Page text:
Do war-weary troops have drinking problem? Marines launch get-tough policy.

Recent Pentagon surveys indicate that after a decade of war, a 'shocking' number of troops say they're heavy drinkers. On-duty Marines found with even low levels of alcohol will be sent for counseling.

Responding to recent internal reports that, after a decade of war, a growing number of troops consider themselves heavy drinkers, the Marine Corps has announced a new get-tough policy: Personnel who tally a blood alcohol content of .01 or more while on duty will be sent straight to counseling.

A level of .08 is considered legally drunk in most states.

The new policy – in which all Marines will be tested randomly twice a year – was announced as 2012 drew to a close and in the wake of startling recent statistics about the rise in binge drinking among troops since 2001.

In 1998, for example, 35 percent of troops in a Defense Department-sponsored survey considered themselves binge drinkers.

Ten years later, that figure had grown to nearly half. At the same time, nearly one in four troops surveyed called themselves “heavy” drinkers.

And this heavy drinking has consequences, says Col. Timothy Foster, chief of staff of Marine and Family Programs at the US Marine Corps Division Headquarters, in an interview this week.

“If you look at the number of behavioral health issues – whether it’s suicide, sexual assault, or spousal abuse – all of those have one factor in common, and that is alcohol,” he says. “If we put our efforts towards reducing alcohol abuse and misuse in the Corps, these other things will not be totally eliminated, but it will certainly have an effect on those.”

The figure of .01 is relatively low, Foster acknowledges, and could result from less than one drink, or a drink hours earlier, depending on body size. The point, he says, is whether there is a positive result or not.

If it is, there may be a problem, since Marines will be tested after reporting for duty.

“Which means, if they’ve been consuming alcohol and they still have some on their breath, then there may be a problem,” he says. “We’re not saying there is, but we want to evaluate with our experts to see if counseling or treatment is required.”

On the other hand, “If a Marine blew a .01 the first time and has no history of ‘This Marine is always drunk or drinking,’ than it may just be sitting down with a counselor,” Foster adds.

Commanders have the option of taking disciplinary action, but the new program was conceived to be a bit more therapeutic in nature.

The counselors will decide whether the Marines referred to them “have an alcohol problem,” says Foster. “The whole idea is to get ahead of that before it manifests into a serious problem for the individual, for the individual’s family, or for the unit.”

In a pilot program between May and October, the Marines conducted a series of tests on three units and collected 797 samples of various service members.

Of those, 99.99 tested negative for alcohol. Foster says he doesn’t expect these figures to be the norm, however.

The units who took part in the pilot program were specially selected for their jobs, many of which involved security forces.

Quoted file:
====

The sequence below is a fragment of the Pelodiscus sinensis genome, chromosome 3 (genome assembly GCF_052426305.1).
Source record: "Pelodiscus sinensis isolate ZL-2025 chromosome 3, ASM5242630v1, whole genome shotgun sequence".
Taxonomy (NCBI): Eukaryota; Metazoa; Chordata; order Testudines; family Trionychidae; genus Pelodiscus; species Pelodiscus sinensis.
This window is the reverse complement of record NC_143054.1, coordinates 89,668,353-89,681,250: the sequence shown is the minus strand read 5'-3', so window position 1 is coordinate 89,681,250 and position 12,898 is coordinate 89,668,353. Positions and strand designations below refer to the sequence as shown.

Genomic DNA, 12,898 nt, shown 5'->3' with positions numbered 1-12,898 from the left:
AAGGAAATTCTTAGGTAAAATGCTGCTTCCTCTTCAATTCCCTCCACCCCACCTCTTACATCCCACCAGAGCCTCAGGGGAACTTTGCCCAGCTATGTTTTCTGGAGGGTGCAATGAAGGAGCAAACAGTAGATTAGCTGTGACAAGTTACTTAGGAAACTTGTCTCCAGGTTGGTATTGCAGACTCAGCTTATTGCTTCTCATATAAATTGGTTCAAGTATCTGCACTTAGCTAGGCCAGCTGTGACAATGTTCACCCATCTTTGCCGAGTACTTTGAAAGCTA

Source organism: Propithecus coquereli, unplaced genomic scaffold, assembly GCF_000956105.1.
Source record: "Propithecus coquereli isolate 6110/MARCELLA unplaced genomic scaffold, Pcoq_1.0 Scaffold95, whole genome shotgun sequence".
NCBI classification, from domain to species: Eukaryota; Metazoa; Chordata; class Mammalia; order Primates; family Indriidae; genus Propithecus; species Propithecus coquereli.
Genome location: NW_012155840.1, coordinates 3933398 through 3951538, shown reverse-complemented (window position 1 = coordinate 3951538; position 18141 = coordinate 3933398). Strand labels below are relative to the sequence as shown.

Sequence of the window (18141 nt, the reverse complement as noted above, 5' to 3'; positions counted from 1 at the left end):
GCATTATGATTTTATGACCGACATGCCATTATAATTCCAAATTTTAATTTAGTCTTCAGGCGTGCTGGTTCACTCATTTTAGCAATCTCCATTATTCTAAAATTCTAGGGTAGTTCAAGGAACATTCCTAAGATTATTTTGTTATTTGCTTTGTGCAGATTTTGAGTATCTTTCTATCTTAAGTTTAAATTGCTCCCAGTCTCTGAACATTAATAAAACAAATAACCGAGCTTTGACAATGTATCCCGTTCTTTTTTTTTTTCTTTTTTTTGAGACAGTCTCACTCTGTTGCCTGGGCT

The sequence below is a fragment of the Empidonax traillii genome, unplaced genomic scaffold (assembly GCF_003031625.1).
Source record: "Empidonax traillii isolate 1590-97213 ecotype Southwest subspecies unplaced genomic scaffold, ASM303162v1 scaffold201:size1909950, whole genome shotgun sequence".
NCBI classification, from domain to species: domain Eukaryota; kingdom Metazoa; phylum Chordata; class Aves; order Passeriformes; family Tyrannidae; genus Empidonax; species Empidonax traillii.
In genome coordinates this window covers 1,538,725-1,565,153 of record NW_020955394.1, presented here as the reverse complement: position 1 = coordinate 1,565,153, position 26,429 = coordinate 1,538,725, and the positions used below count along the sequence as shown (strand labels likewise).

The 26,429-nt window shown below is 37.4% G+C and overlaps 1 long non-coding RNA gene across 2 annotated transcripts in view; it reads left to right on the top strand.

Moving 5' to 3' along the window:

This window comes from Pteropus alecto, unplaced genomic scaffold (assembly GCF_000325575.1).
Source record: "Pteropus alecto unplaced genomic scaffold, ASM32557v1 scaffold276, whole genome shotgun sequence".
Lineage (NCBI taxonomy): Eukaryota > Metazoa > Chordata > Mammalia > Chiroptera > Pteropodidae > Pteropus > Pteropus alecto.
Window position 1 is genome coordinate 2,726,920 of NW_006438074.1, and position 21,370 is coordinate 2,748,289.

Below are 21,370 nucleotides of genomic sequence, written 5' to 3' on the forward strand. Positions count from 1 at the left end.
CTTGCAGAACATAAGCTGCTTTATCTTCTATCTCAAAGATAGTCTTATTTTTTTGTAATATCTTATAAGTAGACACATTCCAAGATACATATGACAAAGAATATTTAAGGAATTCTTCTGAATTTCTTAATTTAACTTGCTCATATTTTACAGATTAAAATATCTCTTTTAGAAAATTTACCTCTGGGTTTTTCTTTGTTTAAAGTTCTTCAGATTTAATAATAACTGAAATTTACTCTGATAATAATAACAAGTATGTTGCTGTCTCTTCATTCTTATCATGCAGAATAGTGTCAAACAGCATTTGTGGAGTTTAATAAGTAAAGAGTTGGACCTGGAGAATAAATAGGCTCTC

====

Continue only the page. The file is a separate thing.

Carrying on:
“Now that it expands out to the rest of the Marine Corps,” he adds, “We’ll likely see an increase in positive results.”

And that in turn will help get more Marines into treatment, Foster says. “Certainly the numbers [of troops who are self-reported heavy drinkers] are shocking enough to say, ‘Hey, we’re going to get after this.’ ”

You've read  of  free articles. Subscribe to continue.
Real news can be honest, hopeful, credible, constructive.
What is the Monitor difference? Tackling the tough headlines – with humanity. Listening to sources – with respect. Seeing the story that others are missing by reporting what so often gets overlooked: the values that connect us. That’s Monitor reporting – news that changes how you see the world.

Dear Reader,

About a year ago, I happened upon this statement about the Monitor in the Harvard Business Review – under the charming heading of “do things that don’t interest you”:

“Many things that end up” being meaningful, writes social scientist Joseph Grenny, “have come from conference workshops, articles, or online videos that began as a chore and ended with an insight. My work in Kenya, for example, was heavily influenced by a Christian Science Monitor article I had forced myself to read 10 years earlier. Sometimes, we call things ‘boring’ simply because they lie outside the box we are currently in.”

If you were to come up with a punchline to a joke about the Monitor, that would probably be it. We’re seen as being global, fair, insightful, and perhaps a bit too earnest. We’re the bran muffin of journalism.

But you know what? We change lives. And I’m going to argue that we change lives precisely because we force open that too-small box that most human beings think they live in.

The Monitor is a peculiar little publication that’s hard for the world to figure out. We’re run by a church, but we’re not only for church members and we’re not about converting people. We’re known as being fair even as the world becomes as polarized as at any time since the newspaper’s founding in 1908.

We have a mission beyond circulation, we want to bridge divides. We’re about kicking down the door of thought everywhere and saying, “You are bigger and more capable than you realize. And we can prove it.”

If you’re looking for bran muffin journalism, you can subscribe to the Monitor for $15. You’ll get the Monitor Weekly magazine, the Monitor Daily email, and unlimited access to

QR Code to Do war-weary troops have drinking problem? Marines launch get-tough policy.
Read this article in
QR Code to Subscription page
Start your subscription today